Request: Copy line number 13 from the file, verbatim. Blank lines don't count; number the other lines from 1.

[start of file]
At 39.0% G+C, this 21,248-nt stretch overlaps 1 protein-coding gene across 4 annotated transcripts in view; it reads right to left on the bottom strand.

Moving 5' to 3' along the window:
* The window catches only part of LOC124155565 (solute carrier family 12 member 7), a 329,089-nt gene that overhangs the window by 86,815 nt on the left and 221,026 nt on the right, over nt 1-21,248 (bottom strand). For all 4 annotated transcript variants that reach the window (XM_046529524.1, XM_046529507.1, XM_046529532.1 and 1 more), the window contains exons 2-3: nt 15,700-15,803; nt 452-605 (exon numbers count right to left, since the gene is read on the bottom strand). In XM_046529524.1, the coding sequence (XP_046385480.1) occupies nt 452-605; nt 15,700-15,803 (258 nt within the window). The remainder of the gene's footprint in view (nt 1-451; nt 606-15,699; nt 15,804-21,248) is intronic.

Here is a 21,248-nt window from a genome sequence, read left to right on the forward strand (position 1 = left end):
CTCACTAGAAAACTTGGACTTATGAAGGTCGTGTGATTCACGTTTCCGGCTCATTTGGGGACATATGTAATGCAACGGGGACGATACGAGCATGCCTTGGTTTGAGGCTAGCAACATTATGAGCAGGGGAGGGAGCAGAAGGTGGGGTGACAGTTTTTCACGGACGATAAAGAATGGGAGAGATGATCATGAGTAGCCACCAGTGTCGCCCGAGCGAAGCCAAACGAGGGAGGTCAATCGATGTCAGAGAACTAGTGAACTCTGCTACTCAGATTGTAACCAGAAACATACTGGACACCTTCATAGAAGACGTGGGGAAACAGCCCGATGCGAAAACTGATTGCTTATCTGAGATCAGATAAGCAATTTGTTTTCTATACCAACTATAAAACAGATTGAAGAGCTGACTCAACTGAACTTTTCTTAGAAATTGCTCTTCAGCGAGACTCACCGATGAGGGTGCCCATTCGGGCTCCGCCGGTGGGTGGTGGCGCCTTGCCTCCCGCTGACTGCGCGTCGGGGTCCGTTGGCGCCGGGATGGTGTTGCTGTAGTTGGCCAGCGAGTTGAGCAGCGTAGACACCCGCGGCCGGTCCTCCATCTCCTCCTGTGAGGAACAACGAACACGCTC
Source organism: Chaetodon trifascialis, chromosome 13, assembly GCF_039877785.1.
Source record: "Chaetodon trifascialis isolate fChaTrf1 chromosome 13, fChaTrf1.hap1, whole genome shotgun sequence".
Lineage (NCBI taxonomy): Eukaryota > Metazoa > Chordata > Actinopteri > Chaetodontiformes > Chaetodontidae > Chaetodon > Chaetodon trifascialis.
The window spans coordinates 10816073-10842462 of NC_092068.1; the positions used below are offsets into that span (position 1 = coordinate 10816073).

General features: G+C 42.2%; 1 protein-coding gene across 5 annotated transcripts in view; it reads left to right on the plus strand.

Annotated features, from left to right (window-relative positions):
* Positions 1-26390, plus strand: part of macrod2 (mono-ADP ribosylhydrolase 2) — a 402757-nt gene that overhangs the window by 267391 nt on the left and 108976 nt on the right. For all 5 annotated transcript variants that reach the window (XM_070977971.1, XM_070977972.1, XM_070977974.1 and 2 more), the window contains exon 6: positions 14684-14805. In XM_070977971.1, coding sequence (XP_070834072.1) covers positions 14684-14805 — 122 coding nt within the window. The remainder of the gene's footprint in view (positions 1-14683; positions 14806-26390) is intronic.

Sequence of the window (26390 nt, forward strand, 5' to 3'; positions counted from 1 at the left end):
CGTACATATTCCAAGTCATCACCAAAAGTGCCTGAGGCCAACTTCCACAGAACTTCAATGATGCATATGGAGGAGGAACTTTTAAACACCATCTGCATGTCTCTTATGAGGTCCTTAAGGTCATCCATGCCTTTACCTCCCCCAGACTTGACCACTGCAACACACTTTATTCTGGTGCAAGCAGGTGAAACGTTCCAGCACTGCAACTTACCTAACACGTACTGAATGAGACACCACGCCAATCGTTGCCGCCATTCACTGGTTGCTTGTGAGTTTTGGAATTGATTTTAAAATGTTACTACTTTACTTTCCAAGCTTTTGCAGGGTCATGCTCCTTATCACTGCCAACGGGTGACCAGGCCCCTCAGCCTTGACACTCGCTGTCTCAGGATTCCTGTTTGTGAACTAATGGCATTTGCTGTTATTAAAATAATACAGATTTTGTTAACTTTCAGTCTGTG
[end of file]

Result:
Sequence of the window (26390 nt, forward strand, 5' to 3'; positions counted from 1 at the left end):